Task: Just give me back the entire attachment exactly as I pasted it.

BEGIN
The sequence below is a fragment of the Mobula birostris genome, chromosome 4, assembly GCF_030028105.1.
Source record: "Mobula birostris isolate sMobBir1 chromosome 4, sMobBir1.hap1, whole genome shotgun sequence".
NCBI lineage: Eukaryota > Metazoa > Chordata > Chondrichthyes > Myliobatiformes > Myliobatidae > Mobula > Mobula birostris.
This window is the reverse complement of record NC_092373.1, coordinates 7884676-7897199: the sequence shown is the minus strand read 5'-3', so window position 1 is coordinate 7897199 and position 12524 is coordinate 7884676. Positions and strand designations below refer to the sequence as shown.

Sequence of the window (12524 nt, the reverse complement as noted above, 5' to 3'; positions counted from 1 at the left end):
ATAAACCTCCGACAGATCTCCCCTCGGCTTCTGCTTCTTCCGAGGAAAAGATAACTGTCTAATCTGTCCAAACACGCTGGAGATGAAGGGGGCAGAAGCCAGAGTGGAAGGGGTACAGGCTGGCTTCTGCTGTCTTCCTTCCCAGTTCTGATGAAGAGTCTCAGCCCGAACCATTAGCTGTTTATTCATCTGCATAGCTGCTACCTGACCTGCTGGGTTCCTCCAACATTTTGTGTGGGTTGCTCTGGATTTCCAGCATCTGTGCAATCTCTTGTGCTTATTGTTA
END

The sequence below is a fragment of the Mobula birostris genome, chromosome 4, assembly GCF_030028105.1.
Source record: "Mobula birostris isolate sMobBir1 chromosome 4, sMobBir1.hap1, whole genome shotgun sequence".
NCBI lineage: Eukaryota > Metazoa > Chordata > Chondrichthyes > Myliobatiformes > Myliobatidae > Mobula > Mobula birostris.
This window is the reverse complement of record NC_092373.1, coordinates 7884676-7897199: the sequence shown is the minus strand read 5'-3', so window position 1 is coordinate 7897199 and position 12524 is coordinate 7884676. Positions and strand designations below refer to the sequence as shown.

Sequence of the window (12524 nt, the reverse complement as noted above, 5' to 3'; positions counted from 1 at the left end):
ATAAACCTCCGACAGATCTCCCCTCGGCTTCTGCTTCTTCCGAGGAAAAGATAACTGTCTAATCTGTCCAAACACGCTGGAGATGAAGGGGGCAGAAGCCAGAGTGGAAGGGGTACAGGCTGGCTTCTGCTGTCTTCCTTCCCAGTTCTGATGAAGAGTCTCAGCCCGAACCATTAGCTGTTTATTCATCTGCATAGCTGCTACCTGACCTGCTGGGTTCCTCCAACATTTTGTGTGGGTTGCTCTGGATTTCCAGCATCTGTGCAATCTCTTGTGCTTATTGTTA